Lightweight backpacking gear is being used
by average Americans to make it easier
and more enjoyable to get outdoors. Lightweight backpacking gear can enable an
average hiker to cover far greater distances without re- supply.
Lightweight backpacking gear is enabling outdoor enthusiasts to see more when they
go outside. Many people are now regularily covering more than 20 miles
per day during their thru-hikes.
Taken to the next level, lightweight backpacking gear is allowing athletes to
achieve truly incredible results. Here is a short list of these Fast & Lite athletes, and their accomplishments.
June, 2006 - Roman Dial, Ryan Jordan, and Jason Geck attempt the first and longest ever unsupported trekking traverse of America’s most remote, roadless, uninhabited wilderness, a distance of 1000 km (600 mi)
Learn more: Arctic1000.com
October 2005 - Brian Frankle completes the 800 mile Hayduke Trail in a
"Fast & Lite" style. The
Hayduke Trail (HDT) is ~800 miles in length and stretches circuitously
westward across the Colorado Plateau from Arches National Park to Zion
Learn more: Brian
August 2005 - Andy Skurka completes the 7,778 mile transcontinental
(C2C). Taking just over 11 months, Skurka's trek took him from Cape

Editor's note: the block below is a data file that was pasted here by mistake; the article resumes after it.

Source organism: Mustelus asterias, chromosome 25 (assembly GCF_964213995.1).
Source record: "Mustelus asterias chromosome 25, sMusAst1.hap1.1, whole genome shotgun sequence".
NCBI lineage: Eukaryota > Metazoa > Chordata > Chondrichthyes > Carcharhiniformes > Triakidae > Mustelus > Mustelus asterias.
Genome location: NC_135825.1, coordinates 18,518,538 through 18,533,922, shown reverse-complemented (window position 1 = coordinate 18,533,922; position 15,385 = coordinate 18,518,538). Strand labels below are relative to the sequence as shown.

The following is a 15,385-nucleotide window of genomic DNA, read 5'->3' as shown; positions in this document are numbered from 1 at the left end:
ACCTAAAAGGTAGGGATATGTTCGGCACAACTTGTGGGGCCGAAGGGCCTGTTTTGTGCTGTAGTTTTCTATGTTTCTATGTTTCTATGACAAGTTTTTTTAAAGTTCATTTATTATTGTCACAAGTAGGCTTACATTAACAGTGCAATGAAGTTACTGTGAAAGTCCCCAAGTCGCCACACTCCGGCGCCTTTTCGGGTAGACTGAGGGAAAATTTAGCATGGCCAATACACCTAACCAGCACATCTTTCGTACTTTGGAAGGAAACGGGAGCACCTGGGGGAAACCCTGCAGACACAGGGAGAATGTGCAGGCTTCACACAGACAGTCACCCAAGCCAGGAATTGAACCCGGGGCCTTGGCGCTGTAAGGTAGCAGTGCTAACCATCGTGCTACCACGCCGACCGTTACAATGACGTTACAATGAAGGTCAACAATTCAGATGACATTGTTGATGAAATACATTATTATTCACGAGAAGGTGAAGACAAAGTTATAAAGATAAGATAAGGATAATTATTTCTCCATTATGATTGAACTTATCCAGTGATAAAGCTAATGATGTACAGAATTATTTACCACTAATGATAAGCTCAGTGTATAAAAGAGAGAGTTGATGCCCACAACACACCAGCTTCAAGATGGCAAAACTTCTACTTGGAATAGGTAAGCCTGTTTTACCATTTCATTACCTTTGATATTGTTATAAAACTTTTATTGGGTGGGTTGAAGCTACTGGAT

the Atlantic Ocean to Cape Alava on the Pacific, passing through some
of North America's most rugged and scenic backcountry and through
communities large and small.
Learn more: 2 Seas 2 Feet Tour
||October 2004 - Demetri Coupounas completes 470+ mile
Colorado Trail without re-supply or support.
September 2004 - Demetri Coupounas completes 273 mile Vermont
Long Trail without re-supply or support.
Learn more: Demetri
||October 2001 - Brian "Flyin' Brian" Robinson completes
the 7,371 mile
(11,941-kilometer) Triple Crown of American hiking within one calendar
year. In backpacking, the Triple Crown refers to the three longest
north-south hiking trails in the United States: the Appalachian Trail,
the Pacific Crest Trail, and the Continental Divide Trail.
Learn more: Appalachian
Crest Trail, Continental